The reality of being injured is painful — beyond the realm of the physical — for any young athlete who has to live with the fact that he can’t step between the painted white lines on gameday. However, it must be especially wrenching for the athletes who are first on a depth chart, not third; counted on by their teams to be central anchors and producers; and legitimately aspiring to make the NFL.
Not all athletes are created equal. They are not granted the same skill sets or the same high ceilings to their capacities. There are Roger Federers, and then there are “worker-bee” tennis players such as Roberto Bautista-Agut. There are Michael Jordans, and then there are “grunt-guy” basketball players such as Kosta Koufos. In football, there are Peyton Mannings, and then there are Tim Tebows.
These differences are magnified at the collegiate level, where — as analysts such as Gary Danielson have pointed out for years — the differences in talent at various spots on the field are far more pronounced than in the pros. Individual matchups — and their attendant deficiencies — can be exposed to a much greater extent in college.
To put a finer point on all of this, it’s not so much that differences in the pro game don’t exist or can’t be exploited. The true point of separation is that with so many teams in college (compared to 32 in the NFL), you will see a lot more instances in which roster depth just can’t be called upon. A few programs can and will cultivate quality depth at one or a few positions, but not most.
Just about any football team will generally suffer when a credentialed starter is knocked out, and a backup has to step in. The central nuance involved is that the NFL backup will generally possess enough skills to make the drop-off between No. 1 and No. 2 on the depth chart a lot smaller than at the collegiate level. In the realm of the FBS, the gap between first and second on the depth chart might not be huge at the top programs, but it will be almost everywhere else. Moreover, even at top-flight schools, you’ll see some situations in which a quarterback or running back simply has to be able to stay on the field — if not for a full season, at least until October, by which point the backups can settle in and feel they can contribute when (or if) called upon.
With all this as prelude, a number of college football teams, just one week into the season, have encountered the pain of injury — not just to a backup or a marginal player who is not expected to be at the heart of the push for a national title (or a conference crown, or a bowl bid), but to a central figure, one of those high-end players relied upon to author a successful season.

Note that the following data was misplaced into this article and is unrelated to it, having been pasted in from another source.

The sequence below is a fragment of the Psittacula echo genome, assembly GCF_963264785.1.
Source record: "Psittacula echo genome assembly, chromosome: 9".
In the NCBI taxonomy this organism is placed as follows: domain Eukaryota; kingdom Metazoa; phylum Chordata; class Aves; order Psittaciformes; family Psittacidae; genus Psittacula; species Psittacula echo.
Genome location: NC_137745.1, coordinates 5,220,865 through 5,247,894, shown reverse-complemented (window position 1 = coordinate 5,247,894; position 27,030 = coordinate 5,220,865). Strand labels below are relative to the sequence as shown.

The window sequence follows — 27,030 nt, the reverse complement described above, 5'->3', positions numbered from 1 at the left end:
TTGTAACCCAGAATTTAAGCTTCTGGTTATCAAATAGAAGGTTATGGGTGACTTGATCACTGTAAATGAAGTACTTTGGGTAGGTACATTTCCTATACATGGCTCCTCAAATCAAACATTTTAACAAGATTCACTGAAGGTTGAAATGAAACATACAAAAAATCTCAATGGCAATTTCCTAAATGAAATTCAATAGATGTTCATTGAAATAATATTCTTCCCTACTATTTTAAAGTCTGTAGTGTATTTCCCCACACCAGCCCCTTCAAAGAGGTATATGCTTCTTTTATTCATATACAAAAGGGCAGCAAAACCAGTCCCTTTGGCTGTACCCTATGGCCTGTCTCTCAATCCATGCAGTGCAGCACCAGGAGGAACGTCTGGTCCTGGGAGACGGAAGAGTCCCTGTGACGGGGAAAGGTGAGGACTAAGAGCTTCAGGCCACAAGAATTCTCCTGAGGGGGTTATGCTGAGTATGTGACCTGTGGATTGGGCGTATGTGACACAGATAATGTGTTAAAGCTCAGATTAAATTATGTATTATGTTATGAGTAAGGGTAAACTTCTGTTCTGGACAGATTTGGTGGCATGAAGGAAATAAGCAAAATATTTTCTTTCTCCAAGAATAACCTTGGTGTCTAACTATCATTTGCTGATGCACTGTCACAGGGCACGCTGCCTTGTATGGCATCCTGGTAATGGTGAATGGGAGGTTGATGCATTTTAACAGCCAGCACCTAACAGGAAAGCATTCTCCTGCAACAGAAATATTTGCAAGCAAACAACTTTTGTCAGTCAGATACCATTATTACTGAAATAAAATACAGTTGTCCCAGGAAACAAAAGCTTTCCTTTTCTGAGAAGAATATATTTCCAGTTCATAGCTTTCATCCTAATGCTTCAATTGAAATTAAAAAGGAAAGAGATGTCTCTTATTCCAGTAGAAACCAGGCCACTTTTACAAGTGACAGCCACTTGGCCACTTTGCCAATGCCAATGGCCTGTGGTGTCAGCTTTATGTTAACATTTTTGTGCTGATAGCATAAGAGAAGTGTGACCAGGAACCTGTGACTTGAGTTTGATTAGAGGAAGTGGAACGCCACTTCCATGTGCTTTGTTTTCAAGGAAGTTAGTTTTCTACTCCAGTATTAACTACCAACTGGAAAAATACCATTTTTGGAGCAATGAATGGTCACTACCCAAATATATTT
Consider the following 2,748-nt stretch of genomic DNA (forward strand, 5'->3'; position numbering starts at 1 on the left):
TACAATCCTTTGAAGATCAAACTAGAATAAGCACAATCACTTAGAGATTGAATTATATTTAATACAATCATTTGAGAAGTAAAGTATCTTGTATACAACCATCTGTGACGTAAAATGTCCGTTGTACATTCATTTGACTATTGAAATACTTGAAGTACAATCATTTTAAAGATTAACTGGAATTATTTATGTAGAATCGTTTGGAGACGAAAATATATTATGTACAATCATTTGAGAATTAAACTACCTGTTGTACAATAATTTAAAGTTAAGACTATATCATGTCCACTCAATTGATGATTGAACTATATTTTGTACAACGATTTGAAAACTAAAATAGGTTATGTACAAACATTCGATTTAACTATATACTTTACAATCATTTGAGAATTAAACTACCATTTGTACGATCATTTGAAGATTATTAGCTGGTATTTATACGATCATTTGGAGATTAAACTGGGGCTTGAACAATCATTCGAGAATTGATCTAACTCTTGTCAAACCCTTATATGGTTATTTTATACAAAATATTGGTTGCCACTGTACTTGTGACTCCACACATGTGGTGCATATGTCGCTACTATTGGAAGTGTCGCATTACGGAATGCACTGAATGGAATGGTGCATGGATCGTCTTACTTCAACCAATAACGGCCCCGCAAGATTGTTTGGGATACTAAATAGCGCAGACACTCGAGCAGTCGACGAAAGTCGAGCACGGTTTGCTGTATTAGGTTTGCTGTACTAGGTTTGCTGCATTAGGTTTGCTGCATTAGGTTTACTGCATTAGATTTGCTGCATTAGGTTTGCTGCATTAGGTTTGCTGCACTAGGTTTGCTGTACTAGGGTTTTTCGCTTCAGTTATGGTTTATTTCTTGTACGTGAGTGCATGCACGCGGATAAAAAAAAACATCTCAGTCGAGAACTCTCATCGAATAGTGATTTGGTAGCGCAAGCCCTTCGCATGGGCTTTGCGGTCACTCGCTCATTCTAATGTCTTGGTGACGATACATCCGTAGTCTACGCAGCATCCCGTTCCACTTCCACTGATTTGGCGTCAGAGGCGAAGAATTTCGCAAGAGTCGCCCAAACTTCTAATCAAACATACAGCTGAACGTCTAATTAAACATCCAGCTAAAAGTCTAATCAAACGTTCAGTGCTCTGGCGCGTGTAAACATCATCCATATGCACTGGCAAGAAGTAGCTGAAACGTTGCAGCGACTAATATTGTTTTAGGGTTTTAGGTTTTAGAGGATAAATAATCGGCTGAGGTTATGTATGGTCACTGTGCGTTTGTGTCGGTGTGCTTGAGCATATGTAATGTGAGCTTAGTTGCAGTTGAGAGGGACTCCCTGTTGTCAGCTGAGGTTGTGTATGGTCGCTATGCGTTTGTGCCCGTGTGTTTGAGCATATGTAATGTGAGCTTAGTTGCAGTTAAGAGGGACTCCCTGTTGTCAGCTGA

The number of high-profile injuries is depressing and conspicuous.
Arizona, in the grand scheme of things, is comparatively lucky. The word “comparatively” is merited because Scooby Wright should be able to return in a month for the Wildcats, possibly for an early-October tilt against Stanford. Make all the jokes about Stanford’s offense that you’d like, but the Cardinal should be much, much better by then, and the game will be in Palo Alto. If Arizona can retrieve some Scooby snacks by then, the Cats can take a bite out of the Trees.
Other teams won’t have stars who will be able to come back that early. As a matter of fact, only the next team on this list can hope that a key cog will be able to return at any point in the season.
Clemson receiver Mike Williams doesn’t know his timetable for a possible return. No specific date or duration has been given after an injury suffered Saturday against Wofford. One thing to note about Williams’s neck injury is that he crashed into the base of the structure supporting the goal posts. The key detail is that the structure was extra thick, in a square shape, not the plain post with a thinner layer of circular padding. The thicker structure is part of a new goal post which can be mechanically lowered so as to avoid being torn down by fans. Life’s little (cruel) breaks.
After Williams, though, the rest of these players are definitely out for the season:
Tarean Folston of Notre Dame leaves a huge vacancy at running back for the Fighting Irish, putting more pressure on quarterback Malik Zaire.
Taysom Hill (what an unfortunate young man) will miss the rest of this season after being sidelined midway through last season. BYU will have to call upon Hail Mary hero Tanner Mangum for the rest of the season, and while Mangum can obviously play, he’s not as advanced in running the offense as Hill was.
Terrel Hunt of Syracuse is also out for the year, after a leg injury wrecked his 2014 season. The Orange are in deep trouble without their most athletic quarterback.
UCLA defensive lineman Eddie Vanderdoes was a highly-sought recruit, to the point of exhaustion on the part of competing schools (and the journalists who covered the story). His absence for the rest of the season removes a high-impact player from the Bruins’ equation. This is a major blow in a division as deep and competitive as the Pac-12 South.
None of these week-one injuries even touch on injuries which occured before the season began — to Thomas Tyner of Oregon (running back), Ed Davis of Michigan State (linebacker), Jarron Jones of Notre Dame (defensive lineman), and other players at the forefront of their respective rosters.
Writers and pundits spend seven and a half months in the offseason (or at least the balance of the summer) previewing intact versions of teams. When major injuries hit after just one weekend, the balance of power and probability has immediately changed.
We’ll find out if these and other injury-plagued teams are able to turn the familiar battle cry, “Next man up!”, into a lived-out reality.